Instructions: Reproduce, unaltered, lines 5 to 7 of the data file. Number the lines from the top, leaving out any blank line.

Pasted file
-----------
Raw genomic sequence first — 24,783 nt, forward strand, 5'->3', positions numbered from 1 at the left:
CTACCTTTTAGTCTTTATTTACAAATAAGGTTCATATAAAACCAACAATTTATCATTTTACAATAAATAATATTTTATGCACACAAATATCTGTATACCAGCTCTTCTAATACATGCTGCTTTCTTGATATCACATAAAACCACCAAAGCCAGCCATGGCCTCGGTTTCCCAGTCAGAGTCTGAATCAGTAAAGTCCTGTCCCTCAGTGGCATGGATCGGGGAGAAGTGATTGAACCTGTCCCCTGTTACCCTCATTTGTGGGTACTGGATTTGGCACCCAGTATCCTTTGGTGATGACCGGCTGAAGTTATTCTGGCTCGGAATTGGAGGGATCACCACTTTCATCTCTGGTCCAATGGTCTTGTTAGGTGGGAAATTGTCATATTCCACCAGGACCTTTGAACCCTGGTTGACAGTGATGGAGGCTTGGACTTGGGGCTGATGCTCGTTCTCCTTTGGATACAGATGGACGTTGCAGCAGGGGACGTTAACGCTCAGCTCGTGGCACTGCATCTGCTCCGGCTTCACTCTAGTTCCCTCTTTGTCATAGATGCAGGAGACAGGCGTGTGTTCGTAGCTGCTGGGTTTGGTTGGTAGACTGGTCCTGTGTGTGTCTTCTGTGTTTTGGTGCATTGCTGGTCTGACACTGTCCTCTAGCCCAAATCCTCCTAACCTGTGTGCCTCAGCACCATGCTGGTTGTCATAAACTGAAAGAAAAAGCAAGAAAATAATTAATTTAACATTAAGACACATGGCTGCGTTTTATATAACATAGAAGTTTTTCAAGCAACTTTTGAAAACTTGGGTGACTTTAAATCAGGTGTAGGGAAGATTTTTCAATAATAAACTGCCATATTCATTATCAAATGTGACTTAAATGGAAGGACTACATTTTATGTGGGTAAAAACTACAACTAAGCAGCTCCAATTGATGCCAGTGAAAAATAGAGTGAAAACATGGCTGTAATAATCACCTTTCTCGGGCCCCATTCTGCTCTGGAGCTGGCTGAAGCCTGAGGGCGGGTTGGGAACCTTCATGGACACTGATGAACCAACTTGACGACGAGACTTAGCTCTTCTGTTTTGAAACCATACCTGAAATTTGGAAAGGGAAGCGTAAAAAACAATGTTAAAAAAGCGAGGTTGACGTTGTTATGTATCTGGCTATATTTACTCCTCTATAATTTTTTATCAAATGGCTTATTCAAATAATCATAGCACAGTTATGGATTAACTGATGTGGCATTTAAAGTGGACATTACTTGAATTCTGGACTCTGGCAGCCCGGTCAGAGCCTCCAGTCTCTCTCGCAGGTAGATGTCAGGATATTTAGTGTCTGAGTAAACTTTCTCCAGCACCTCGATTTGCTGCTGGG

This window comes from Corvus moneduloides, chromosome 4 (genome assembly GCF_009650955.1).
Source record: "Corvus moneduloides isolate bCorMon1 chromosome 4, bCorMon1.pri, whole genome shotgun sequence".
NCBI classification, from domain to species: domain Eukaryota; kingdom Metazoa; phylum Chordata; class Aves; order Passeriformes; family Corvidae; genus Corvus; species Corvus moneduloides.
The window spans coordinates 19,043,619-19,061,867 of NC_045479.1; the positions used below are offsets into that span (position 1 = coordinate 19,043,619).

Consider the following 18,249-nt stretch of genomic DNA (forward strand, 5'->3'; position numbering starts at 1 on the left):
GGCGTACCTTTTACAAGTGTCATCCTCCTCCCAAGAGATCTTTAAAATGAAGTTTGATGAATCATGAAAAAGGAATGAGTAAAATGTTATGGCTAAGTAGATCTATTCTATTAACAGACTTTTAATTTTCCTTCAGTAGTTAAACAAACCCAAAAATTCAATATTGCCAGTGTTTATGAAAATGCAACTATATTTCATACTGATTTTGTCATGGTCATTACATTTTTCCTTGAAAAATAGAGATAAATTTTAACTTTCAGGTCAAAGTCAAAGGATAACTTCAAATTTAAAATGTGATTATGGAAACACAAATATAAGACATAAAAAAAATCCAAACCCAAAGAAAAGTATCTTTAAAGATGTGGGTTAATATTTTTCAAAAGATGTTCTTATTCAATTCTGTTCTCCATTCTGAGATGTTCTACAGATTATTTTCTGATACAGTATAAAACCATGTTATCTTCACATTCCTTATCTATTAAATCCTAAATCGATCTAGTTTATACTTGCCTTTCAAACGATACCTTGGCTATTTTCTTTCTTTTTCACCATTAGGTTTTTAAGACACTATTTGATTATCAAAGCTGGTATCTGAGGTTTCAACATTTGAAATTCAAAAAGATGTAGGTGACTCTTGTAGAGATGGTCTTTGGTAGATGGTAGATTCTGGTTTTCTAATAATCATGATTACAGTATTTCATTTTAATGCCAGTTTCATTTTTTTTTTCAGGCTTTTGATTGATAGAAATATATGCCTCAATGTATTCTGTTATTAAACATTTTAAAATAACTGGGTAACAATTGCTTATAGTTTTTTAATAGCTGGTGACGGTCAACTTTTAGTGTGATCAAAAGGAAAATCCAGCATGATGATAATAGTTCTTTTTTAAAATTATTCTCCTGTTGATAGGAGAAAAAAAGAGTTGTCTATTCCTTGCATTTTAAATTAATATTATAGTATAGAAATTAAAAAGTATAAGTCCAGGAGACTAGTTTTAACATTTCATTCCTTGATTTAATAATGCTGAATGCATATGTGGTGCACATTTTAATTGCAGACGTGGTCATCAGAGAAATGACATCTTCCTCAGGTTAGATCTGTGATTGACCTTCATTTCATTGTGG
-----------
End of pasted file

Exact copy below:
NCBI classification, from domain to species: domain Eukaryota; kingdom Metazoa; phylum Chordata; class Aves; order Passeriformes; family Corvidae; genus Corvus; species Corvus moneduloides.
The window spans coordinates 19,043,619-19,061,867 of NC_045479.1; the positions used below are offsets into that span (position 1 = coordinate 19,043,619).

Consider the following 18,249-nt stretch of genomic DNA (forward strand, 5'->3'; position numbering starts at 1 on the left):